Support the IWC's Summer Intern Program

Many thanks to those of you who donated to this project. We're thrilled to say that we reached our goal and will be able to pay $500 stipends to five our our fabulous interns.

 

One of the coolest things in the world is to stand in the middle of a classroom surrounded by children with their heads bent, writing furiously, no sound but the scratch of pencils on the page. A very cool thing is to listen to them read their stories aloud. It’s wonderful to see how proud—and often surprised—they are at having written so well. But the coolest thing of all is to put a book in the hands of a young writer and watch her face light up when she opens it to find her own story inside

Every summer, The Indiana Writers Center makes this happen every summer with "Building a Rainbow," a six-week creative writing program that takes a difficult academic skill—writing—and makes it fun, personal, and empowering. Working one-on-one, IWC instructors, college interns, and volunteers guide a diverse group of 130 at-risk young people, aged 6-14 through series of steps in which they remember moments in their own lives, write them down, and shape them into finished pieces of writing. Over the summer, they become better, more confident writers. They also learn that they have stories worth telling and voices that deserve to be heard. At the end of the program, students receive a paperback anthology of all of the stories written that summer—and they can hardly wait to look inside and find their own.

Gifted, committed college interns are crucial to the success of our program. In addition to giving young writers quality attention, they also produce the anthology of student stories and create a short video that is shown to students and their parents at the final celebration. And they learn, too!  

"I’m blown away by the power of children,” a 2013 intern said. “I had no idea they had so much to say with such unique voices.

Most of our interns work several jobs to make ends meet. We'd like to be able to offer them a modest stipend for their significant contributions to our summer program.




Written by Indiana Writers Center — April 01, 2013

Poetry Salon: An IWC Institution

Richard Pflum

The Poetry Salon started  approximately thirty five years ago under a  different name and with a different format. From the beginning The Writers’ Center of Indianapolis, (now The Indiana Writers Center), had a core of people interested in writing poetry and so founded various workshops in poetry, both reading and writing. All of these were of the classic variety where people sat around a table while manuscripts were passed in a circle to everyone in the class. There was usually a teacher or moderator,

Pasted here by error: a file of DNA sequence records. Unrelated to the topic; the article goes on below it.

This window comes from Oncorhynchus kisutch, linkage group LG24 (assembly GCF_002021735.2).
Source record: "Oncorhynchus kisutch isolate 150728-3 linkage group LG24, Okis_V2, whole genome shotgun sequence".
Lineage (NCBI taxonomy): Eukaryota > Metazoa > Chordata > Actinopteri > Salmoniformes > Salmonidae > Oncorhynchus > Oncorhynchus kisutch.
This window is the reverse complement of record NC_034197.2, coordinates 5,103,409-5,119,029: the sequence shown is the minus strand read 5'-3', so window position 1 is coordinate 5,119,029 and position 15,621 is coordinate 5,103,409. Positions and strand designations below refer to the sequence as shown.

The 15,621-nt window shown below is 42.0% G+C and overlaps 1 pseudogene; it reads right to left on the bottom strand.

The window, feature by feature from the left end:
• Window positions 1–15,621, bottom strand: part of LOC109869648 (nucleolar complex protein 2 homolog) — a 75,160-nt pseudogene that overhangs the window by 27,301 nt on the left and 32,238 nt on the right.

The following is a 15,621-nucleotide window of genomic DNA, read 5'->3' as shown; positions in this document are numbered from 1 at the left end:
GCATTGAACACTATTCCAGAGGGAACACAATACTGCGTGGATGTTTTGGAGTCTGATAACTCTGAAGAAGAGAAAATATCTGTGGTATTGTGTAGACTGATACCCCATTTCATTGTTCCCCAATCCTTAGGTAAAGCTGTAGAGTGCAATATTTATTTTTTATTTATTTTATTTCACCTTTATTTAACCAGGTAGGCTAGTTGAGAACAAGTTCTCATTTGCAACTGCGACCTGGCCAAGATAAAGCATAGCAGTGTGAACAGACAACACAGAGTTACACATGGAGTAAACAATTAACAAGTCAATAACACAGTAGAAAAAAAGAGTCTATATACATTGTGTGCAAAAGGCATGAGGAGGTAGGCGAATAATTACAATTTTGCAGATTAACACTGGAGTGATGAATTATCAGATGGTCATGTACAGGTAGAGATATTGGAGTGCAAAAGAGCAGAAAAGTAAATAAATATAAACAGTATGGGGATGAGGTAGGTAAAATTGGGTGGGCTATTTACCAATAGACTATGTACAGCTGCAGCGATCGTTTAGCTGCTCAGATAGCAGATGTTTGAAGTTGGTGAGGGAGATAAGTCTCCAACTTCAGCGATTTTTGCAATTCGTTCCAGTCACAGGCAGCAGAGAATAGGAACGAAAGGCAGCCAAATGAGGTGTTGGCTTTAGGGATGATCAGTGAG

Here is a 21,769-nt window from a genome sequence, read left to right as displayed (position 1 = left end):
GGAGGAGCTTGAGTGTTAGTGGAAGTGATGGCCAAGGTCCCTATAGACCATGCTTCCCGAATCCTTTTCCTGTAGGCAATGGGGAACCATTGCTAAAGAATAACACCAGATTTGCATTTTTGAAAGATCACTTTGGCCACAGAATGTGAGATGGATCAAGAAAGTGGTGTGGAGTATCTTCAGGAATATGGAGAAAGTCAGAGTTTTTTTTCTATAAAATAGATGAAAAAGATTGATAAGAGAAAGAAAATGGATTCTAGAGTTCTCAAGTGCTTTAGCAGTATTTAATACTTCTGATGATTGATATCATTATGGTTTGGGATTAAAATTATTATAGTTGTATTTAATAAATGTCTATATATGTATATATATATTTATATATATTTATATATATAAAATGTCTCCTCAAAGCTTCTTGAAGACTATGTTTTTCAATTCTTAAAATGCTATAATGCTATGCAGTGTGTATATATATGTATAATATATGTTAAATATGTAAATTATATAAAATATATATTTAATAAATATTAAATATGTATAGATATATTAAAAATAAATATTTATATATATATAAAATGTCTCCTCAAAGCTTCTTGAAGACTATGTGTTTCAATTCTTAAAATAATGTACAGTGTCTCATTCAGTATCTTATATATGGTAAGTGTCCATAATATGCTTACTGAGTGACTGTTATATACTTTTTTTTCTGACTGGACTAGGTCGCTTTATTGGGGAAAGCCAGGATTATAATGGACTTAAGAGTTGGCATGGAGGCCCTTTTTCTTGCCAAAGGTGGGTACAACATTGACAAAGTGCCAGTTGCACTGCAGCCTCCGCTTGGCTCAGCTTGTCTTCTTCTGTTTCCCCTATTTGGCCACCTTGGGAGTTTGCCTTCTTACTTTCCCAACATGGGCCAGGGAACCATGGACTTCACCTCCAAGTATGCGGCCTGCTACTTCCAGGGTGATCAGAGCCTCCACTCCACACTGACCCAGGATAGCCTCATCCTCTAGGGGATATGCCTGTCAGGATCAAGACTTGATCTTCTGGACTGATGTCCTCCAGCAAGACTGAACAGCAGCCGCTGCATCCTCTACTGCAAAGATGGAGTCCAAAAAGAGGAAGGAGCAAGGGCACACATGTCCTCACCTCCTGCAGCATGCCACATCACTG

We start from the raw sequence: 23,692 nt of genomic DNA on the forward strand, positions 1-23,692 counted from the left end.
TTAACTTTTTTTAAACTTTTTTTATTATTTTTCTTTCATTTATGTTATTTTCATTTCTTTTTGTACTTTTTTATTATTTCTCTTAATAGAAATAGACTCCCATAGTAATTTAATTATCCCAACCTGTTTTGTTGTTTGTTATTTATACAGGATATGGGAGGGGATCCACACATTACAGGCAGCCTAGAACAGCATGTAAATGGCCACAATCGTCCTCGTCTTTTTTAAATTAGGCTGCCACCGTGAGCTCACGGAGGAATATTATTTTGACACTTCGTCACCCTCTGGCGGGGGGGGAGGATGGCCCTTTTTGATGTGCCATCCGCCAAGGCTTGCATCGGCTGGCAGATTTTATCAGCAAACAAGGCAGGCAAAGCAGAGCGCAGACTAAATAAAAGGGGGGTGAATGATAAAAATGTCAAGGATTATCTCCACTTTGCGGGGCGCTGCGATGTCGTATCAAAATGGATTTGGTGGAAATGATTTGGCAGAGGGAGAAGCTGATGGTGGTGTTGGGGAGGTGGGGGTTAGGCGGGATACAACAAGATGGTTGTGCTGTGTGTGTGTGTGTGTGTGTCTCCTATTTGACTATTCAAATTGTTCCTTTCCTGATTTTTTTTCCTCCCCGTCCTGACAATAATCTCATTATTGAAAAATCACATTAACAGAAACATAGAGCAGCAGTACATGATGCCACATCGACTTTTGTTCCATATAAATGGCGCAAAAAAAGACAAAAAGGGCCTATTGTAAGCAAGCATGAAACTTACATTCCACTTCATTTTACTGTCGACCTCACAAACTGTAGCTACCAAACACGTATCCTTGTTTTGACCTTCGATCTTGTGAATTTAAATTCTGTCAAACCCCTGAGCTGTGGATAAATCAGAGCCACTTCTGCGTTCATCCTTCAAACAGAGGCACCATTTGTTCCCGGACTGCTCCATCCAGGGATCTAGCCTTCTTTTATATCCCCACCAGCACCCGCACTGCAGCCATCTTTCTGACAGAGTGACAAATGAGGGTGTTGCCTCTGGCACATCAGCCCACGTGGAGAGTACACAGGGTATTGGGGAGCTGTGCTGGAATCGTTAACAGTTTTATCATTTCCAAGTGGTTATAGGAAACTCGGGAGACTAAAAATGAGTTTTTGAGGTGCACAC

(the teacher sometimes knew just a little more than his students) and he/she ran the class by making sure everyone got a chance to read his or her poem(s) along with encouraging  commentary and criticism from others in the group. These criticisms were aimed at improving the style and quality of the writing. Of course the quality of the criticism itself depended largely on the sophistication and experience of the group as a whole. There was no attempt to make moral judgments about the content of a poem or to make pronouncements regarding form, rhyme, or lack thereof. What was encouraged was the making of an effective metaphor and the right word choice and also the reading of poetry, both classical and modern so that William Blake or A. E. Housman might be read in one breathe and W. S. Merwin or Wallace Stevens, or Sylvia Plath might be read in the next. If a person had nothing new of their own to contribute at some particular meeting one might read one of his or her  favorite poems by someone else and the group could comment upon that.

The Poetry Workshop from which the Poetry Salon derived was run by Kevin Corn and Richard Pflum from a previous program which was started by Thomas Hastings. Under the Korn-Pflum régime it was decided there would be no term limit and that the workshop should continue as long as there was life left in it. Later Korn decided to go back to school to earn his PhD in religious studies. This left Pflum running the show on his own until Rohanna McCormack agreed to join him and help. Over the years Pflum began to feel that a workshop in the old fashioned sense lacked a certain kind of freedom. He thought of the kind of salon that Gertrude Stein had run in Paris after the first World War. This salon was a kind of space where artists of every variety met and enriched each others’ art by conversation and by the exhibiting of their work. He thought that maybe the salon would still have to be primarily about poetry but he might be able to encourage artists in other fields to show up and talk about their work. Alas, this was not to be the case for Pflum soon discovered, that like birds, American artists like to hang out with their own kind. Pflum should have known better for most poets behave in exactly the same way: street poets hang out with street poets, slam poets hang out with slam poets, ethnics with ethnics, academics with academics, and so it goes. What he was able to do with his original idea was to encourage participants to speak more freely about their other interests. To talk tangentially about such diverse subjects as baiting a hook for walleye or chaos theory and Mandelbrot figures, to atonal music of the New Vienna School in the 1930’s, to “Delbert” or “Peanuts”, or even about the detritus in their own everyday lives, when a lone strident voice might pipe up from the table, “ when are we going to start talking about our own poetry?” There is a continuing pressure to run the Salon more like a University Workshop where we must stick to the subject and we all must have equal time to discuss our work. Pflum would like to think that the Salon experience might be more of an aesthetic adventure rather than a place where one merely seeks tools so that one writes better. Writing well might be the bottom line  but gaining an outlook so that language becomes one of our principal passions along with those metaphoric procedures that might be used by an author to make up both a singular and imaginative world; worlds in which many questions might be asked. We must understand that complete answers are timeless and unattainable and might only be answered in a provisional way or in the production of more questions, depending on: where we are, when we are, and who we are when we ask. It is the questions which are important and profound. Off the top of his head Pflum has made a list of some example questions which might serve as meager stepping stones an artist might use in trying to make something of real value: